Personalized Hand-Painted Leather Jackets and Commissioned Paintings

Flying Tigers

CURTISS P-40 WARHAWK
FLYING TIGERS

The Flying Tigers!  The P-40, with the dreaded sharks mouth painted on its cowling, became one of the most enduring images of World War II.

Jacket Art as shown $725

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Jacket back with P-40 only.  Click on image to see more detail.
$350

Jacket back with Flying Tigers logo and the P-40 Warhawk.  Click on image to see more detail.
$475

Flying Tiger's Blood Chit
$250

Jacket front showing hand sewn leather name tag, shoulder and unit patches.  Click on image to see more detail.
$150

 

 

In the early 1940s, the name "Fei Hu" or "Flying Tigers" was given to the American Volunteer Group by the Chinese media and the title soon gained worldwide attention. The AVG pilots flew the Curtiss P-40 Warhawk in defense of China against Japanese invaders. Flown in the China-Burma-India Theater, the P-40 was first used by Claire Lee Chennault’s American Volunteer Group. It was later flown by American and Chinese pilots of the Tenth and Fourteenth Air Forces. P-40s dominated the skies over Burma and China.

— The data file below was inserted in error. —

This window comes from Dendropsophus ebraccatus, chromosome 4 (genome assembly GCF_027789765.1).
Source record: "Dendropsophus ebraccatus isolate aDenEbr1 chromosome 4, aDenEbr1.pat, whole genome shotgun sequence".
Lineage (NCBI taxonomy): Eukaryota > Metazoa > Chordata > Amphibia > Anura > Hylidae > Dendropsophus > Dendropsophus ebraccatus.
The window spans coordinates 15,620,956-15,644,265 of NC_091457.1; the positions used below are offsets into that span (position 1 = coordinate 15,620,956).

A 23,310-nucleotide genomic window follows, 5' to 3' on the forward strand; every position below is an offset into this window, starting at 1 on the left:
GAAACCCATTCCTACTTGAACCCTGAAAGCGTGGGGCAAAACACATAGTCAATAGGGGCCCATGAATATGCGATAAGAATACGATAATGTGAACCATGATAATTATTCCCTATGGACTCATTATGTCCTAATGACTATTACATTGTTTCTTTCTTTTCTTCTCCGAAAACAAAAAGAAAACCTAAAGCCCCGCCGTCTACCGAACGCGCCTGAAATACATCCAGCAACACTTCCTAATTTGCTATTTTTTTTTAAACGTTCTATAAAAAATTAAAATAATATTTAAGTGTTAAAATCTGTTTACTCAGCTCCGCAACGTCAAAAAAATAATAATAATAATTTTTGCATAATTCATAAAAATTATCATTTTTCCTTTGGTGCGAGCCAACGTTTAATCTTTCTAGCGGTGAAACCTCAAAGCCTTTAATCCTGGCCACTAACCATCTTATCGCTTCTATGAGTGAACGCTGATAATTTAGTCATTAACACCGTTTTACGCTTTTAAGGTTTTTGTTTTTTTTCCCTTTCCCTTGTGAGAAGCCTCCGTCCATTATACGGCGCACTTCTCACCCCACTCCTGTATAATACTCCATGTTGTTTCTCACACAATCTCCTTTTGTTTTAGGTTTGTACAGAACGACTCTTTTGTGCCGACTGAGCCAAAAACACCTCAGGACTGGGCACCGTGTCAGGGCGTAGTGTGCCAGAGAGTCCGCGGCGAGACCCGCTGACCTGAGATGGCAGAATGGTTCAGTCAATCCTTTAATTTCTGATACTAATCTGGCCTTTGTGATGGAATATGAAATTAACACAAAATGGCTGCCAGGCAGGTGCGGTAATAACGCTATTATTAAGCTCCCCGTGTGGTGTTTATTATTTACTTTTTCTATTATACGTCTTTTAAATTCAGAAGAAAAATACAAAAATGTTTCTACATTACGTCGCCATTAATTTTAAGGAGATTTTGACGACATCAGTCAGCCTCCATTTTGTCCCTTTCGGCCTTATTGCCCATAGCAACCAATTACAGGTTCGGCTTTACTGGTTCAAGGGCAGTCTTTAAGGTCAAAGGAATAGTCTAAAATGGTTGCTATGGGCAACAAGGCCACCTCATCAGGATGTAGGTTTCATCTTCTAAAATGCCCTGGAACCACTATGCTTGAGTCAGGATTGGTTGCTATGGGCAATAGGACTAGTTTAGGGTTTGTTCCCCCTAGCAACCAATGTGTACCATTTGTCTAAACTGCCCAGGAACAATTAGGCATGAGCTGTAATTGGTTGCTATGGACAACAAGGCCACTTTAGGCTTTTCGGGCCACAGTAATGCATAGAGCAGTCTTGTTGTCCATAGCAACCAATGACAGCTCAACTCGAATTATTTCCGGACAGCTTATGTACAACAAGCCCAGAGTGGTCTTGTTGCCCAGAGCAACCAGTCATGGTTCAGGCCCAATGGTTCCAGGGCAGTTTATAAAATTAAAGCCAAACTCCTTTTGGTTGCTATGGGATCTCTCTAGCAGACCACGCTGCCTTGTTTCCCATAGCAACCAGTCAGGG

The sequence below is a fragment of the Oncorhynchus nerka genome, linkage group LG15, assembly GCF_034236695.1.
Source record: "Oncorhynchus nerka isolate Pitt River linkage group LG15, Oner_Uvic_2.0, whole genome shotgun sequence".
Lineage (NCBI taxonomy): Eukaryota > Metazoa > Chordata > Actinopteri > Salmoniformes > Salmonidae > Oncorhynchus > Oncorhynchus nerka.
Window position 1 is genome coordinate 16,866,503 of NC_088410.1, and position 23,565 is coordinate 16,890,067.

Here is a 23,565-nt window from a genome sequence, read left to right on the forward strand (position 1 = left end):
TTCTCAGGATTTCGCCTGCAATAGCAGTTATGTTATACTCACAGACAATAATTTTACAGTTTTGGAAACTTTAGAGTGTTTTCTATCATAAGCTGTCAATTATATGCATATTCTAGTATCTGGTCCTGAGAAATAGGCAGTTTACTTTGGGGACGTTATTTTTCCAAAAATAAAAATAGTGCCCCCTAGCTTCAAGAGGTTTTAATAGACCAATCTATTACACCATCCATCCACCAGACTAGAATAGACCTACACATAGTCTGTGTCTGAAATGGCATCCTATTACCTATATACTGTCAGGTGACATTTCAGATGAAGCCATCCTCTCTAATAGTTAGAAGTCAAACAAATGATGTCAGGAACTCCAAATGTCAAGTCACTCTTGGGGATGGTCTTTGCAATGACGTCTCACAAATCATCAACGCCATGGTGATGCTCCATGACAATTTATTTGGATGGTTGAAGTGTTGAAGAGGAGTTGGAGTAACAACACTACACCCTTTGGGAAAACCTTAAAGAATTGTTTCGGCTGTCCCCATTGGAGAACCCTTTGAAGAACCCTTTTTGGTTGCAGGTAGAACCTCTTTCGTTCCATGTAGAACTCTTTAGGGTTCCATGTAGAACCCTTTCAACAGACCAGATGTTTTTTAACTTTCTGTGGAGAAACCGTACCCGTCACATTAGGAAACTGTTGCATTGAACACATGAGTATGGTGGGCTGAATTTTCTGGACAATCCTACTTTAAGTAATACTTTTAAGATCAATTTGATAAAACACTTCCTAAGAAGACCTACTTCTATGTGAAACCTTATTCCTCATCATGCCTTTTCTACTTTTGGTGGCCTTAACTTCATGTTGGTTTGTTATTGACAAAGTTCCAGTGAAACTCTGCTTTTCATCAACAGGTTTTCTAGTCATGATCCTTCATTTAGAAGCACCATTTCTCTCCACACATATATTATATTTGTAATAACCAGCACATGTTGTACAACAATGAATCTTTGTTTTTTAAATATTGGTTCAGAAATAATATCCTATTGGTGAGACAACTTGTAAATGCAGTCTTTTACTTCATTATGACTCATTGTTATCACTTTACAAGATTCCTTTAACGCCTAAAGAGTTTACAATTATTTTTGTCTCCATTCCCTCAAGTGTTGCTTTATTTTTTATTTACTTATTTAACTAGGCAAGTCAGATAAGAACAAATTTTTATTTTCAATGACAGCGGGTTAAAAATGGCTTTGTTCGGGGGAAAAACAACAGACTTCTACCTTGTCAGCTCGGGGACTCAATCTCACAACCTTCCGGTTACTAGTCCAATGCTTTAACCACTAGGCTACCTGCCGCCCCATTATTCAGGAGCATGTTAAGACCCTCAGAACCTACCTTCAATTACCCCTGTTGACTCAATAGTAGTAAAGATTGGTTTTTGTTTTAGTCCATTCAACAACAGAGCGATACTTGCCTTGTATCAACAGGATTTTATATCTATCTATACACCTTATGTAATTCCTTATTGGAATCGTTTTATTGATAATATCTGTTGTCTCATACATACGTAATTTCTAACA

The P-40, with the dreaded sharks mouth painted on its cowling, became one of the most enduring images of World War II. With a combat record comparable to the best fighters of its era, it became a symbol of the American war effort, captivating the minds and hearts of the American public as it continues to do to this day.

 

The Blood Chit

In 1937 the rescue patch, or blood chit as it was commonly called, was issued to Flying Tigers' pilots of the American Volunteer Group. It was given to the airmen in case they were shot down, in hopes the Chinese people would come to the pilot's aid. The Blood Chits bore the Chinese Nationalist flag, the seal (chop) of the Chinese Air Force, and Chinese lettering that read:

"This foreign person has come to China to help in the war effort. Soldiers and civilians, one and all, should rescue, protect and provide him with medical care." The message implied that a debt was owed to anyone who helped an airman avoid Japanese capture.

Own a piece of History!

 

Gallery - Flying Tigers

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